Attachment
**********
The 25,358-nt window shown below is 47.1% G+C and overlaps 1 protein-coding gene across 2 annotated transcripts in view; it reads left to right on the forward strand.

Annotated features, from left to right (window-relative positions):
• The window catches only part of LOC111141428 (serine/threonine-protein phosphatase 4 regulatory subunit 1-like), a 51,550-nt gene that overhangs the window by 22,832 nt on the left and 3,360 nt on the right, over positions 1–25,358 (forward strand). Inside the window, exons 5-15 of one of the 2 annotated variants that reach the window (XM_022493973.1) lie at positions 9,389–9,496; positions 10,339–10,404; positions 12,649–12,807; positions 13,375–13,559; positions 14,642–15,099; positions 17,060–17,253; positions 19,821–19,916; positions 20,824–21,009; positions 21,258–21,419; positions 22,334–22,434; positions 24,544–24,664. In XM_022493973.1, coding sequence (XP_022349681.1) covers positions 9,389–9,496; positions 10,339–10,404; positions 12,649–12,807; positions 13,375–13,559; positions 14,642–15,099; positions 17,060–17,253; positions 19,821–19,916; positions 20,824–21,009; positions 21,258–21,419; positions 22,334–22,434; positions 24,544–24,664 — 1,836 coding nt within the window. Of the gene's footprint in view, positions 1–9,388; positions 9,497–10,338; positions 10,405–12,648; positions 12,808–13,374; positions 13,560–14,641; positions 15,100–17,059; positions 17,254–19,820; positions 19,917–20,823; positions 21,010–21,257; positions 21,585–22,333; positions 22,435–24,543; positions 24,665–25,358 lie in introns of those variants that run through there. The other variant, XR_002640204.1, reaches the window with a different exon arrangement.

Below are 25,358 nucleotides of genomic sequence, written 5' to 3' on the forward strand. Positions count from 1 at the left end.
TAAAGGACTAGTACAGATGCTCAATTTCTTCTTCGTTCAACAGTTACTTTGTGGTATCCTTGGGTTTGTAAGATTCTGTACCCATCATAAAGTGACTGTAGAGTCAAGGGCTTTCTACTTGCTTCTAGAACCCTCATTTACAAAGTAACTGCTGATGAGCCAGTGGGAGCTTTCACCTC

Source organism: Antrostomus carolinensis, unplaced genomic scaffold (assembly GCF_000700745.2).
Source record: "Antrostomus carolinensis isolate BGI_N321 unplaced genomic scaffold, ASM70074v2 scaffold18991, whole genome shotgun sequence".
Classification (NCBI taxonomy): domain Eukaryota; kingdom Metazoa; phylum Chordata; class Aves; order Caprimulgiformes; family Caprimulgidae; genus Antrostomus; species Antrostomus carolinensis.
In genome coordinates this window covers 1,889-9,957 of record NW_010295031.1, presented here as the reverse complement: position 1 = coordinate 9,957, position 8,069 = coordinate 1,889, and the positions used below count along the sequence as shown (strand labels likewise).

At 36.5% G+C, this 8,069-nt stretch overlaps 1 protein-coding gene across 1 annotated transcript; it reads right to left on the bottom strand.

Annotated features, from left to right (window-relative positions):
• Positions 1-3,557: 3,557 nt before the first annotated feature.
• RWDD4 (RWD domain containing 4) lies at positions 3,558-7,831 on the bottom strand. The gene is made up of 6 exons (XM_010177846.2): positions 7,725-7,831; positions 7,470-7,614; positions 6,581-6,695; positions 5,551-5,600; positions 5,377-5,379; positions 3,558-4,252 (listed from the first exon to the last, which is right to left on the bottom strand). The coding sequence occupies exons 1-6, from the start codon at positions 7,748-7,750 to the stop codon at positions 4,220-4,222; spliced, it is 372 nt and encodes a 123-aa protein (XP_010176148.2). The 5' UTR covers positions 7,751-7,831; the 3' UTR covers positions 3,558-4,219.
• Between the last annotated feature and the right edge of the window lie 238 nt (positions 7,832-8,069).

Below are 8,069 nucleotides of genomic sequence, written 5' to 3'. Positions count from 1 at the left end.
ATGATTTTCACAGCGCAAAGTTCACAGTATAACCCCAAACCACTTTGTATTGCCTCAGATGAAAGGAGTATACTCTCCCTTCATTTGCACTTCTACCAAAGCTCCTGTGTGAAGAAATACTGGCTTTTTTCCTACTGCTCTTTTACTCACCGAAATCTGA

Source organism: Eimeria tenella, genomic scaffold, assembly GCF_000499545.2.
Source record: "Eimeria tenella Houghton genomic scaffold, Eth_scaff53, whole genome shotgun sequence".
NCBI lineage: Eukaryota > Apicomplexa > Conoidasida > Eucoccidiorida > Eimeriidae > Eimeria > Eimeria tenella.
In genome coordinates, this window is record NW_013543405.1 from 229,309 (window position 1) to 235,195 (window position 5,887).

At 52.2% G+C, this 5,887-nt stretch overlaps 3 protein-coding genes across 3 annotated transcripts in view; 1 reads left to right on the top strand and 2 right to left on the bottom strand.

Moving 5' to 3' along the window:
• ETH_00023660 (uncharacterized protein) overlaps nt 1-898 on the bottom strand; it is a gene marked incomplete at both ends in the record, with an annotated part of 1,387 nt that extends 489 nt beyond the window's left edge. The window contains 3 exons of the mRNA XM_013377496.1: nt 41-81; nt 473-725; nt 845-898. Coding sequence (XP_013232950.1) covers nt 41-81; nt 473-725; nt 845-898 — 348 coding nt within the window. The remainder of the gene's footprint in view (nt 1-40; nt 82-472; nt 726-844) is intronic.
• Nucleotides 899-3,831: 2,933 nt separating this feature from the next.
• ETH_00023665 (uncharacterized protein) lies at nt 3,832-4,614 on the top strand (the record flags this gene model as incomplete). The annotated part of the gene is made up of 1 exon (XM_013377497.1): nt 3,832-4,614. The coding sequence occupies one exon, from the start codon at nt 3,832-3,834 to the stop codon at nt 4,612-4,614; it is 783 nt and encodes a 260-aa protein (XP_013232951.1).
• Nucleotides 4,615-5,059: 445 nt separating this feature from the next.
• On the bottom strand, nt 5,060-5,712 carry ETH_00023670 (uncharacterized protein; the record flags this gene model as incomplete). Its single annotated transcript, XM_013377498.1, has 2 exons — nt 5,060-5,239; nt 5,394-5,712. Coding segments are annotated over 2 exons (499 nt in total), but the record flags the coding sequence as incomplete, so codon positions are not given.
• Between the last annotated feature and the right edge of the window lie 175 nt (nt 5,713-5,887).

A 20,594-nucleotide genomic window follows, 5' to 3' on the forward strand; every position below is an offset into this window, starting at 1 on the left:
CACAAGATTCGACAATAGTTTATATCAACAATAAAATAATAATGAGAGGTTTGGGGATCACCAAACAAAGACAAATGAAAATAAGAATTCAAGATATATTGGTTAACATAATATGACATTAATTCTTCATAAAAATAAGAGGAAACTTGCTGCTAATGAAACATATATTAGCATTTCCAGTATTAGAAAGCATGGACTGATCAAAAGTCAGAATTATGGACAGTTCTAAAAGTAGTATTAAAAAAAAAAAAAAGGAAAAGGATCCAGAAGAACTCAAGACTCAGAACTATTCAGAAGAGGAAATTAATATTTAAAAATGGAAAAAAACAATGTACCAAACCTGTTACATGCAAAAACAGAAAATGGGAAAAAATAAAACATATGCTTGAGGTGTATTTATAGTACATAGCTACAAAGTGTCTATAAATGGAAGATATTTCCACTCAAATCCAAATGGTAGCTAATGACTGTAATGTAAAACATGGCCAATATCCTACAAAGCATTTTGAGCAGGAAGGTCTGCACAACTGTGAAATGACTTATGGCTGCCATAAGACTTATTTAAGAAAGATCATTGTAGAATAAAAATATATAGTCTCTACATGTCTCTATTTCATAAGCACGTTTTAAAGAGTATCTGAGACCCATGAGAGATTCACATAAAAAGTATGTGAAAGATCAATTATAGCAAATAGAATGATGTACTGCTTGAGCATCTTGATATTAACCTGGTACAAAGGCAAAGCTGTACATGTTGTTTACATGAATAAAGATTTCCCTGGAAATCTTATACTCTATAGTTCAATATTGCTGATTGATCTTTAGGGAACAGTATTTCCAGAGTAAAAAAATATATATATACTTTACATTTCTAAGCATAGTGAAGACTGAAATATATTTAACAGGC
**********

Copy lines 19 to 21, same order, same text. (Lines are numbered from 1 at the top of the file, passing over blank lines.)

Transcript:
NCBI lineage: Eukaryota > Apicomplexa > Conoidasida > Eucoccidiorida > Eimeriidae > Eimeria > Eimeria tenella.
In genome coordinates, this window is record NW_013543405.1 from 229,309 (window position 1) to 235,195 (window position 5,887).

At 52.2% G+C, this 5,887-nt stretch overlaps 3 protein-coding genes across 3 annotated transcripts in view; 1 reads left to right on the top strand and 2 right to left on the bottom strand.